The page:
Image as described adjacent
Image as described adjacent

Between the bridge and the underpass there is valuable land for both flora and fauna, even if the corner of Ditton Meadows and Barnwell Wood is, currently, desecrated by rough sleepers, and paraphernalia from drug abuse. Compensation and mitigation for flood, flora and fauna has been a huge complication here, with some planning conditions yet to be signed off. There have also been delays here as a high pressure gas main needs a concrete protection slab before heavy vehicles can access the location for the eastern abutment of the new river bridge.

The Newmarket Road underpass will hopefully be ‘installed’ over the August Bank Holiday weekend

There will be a link along the old Barnwell oil sidings that will be the main access for construction traffic from site offices off Ditton Walk, and this will be ‘restored’ as the cycle and walking route. The route here will also use land on a long lease from Cambridge Past Present and Future. Their land, ‘Ditton Pastures’, has been on an ‘agricultural lease’ and used for grazing by ponies and horses. The county has taken a 200-year lease on a strip adjacent to Coldham’s Brook for the Trail with a hedge and fence segregating it from the adjacent fields, which will be restored to a more sympathetic use.

The underpass will be ‘installed’ over a long weekend, hopefully over August Bank Holiday. If the Mill Road bridge closure runs into late August this will not be possible. There will also be ‘step free’ access to the Leper Chapel, and eventually we expect a cafĂ© to be constructed adjacent to Barnwell Lake as it now has planning permission. This should make a good meeting point.

Across Coldham’s Common the existing path will be widened to 3.5m. This width should enable two friends to be able to walk side by side and a cycle to pass without invading their space, or a parent to cycle alongside a young child yet pass a pedestrian in safety. Because this is a registered common, a submission for the improvements was required to be sent to the National Planning Inspectorate, and there were objections. A real, and continuing problem will be the under-bridge beneath the Newmarket railway line. This is both narrow and low. Some minor changes will be made, but major changes should be achievable when this section of rail line is upgraded as part of the East-West proposals, the timescale being similar to that for the Cambridge South station.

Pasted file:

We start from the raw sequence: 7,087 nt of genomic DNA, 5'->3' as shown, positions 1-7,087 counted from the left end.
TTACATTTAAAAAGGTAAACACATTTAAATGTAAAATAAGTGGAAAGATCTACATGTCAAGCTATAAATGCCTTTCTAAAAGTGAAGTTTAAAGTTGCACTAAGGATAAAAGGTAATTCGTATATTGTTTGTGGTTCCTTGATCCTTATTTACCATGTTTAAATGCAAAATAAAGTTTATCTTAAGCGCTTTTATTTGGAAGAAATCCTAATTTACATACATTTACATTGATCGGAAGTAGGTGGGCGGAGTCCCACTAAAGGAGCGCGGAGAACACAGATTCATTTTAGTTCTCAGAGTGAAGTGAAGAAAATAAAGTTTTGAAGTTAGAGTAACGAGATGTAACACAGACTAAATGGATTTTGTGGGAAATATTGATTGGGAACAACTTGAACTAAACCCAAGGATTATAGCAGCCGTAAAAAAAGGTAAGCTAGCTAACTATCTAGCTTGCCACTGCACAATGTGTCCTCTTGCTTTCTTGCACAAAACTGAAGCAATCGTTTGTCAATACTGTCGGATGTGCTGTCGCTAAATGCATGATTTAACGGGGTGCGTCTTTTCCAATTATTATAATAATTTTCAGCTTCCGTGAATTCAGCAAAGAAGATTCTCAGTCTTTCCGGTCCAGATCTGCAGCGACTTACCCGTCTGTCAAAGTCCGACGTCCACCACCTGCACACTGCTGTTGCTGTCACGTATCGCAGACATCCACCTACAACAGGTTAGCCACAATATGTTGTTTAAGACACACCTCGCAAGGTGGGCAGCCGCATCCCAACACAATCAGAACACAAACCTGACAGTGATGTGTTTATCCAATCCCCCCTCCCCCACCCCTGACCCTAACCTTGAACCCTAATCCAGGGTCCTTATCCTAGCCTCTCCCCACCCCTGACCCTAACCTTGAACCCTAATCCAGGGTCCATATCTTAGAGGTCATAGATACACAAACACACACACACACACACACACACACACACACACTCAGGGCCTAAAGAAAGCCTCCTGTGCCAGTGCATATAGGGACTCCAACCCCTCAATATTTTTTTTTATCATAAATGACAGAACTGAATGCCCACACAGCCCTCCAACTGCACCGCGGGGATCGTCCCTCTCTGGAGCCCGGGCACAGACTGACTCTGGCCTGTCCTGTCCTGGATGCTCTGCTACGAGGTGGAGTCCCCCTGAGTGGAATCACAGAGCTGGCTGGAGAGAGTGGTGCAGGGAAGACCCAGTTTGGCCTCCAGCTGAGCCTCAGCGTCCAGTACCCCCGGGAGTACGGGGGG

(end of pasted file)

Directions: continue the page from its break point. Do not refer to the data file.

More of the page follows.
These sections from Coldham’s Lane to the new Cambridge North station will not only enable improved cycle commuting from Romsey, Abbey and elsewhere to the new station and the Science Park etc., but will enable much better routes for leisure walking to and within the valuable green spaces of Coldham’s Common, Ditton Meadows and Stourbridge Common.

South of Coldham’s Lane either Brampton Road or Cromwell Road will lead to routes past the agreed dwellings on the old Ridgeons site to the Rail Corridor. Despite construction not projected to start until Autumn, it is hoped that some temporary route can be provided in advance of completion of the developments here. {In my original vision, I had hoped for a route using a spare arch beneath Coldham’s Lane bridge, but this was before the development of the fitness centre, and at a time when I’d thought the ‘rail traction’ maintenance facility would be redundant.}

We now have the early prospect of an east side route all the way from the north end of Cavendish Road to Clifton Road with a width of 4m, the exception being at Mill Road. There should be connections at Mill Road bridge, with possibilities of other connections via public highway for Argyll Street and William Smith Close (to Carter Bridge). There is currently a ‘disused’ dead end road to the rear of Rustat Avenue, which will complete the link from beneath the Carter Bridge to Clifton Road, and there is an existing footpath link to Davy Road.

So will we have this route before 2020?

There have been many frustrations for those in the County Cycling Team and others, even since funding was assured. Leases have been negotiated with a number of landowners and Carillion went bust shortly before contracts were signed (fortunately…). In addition, given the huge benefits this project will have to the wider environment, there have been some determined ‘environmental’ objections. A number of threats of Judicial Reviews were made, and around 40 freedom of information (FOI) requests raised. However, there is now a good prospect that much of the route could be available before the end of next year.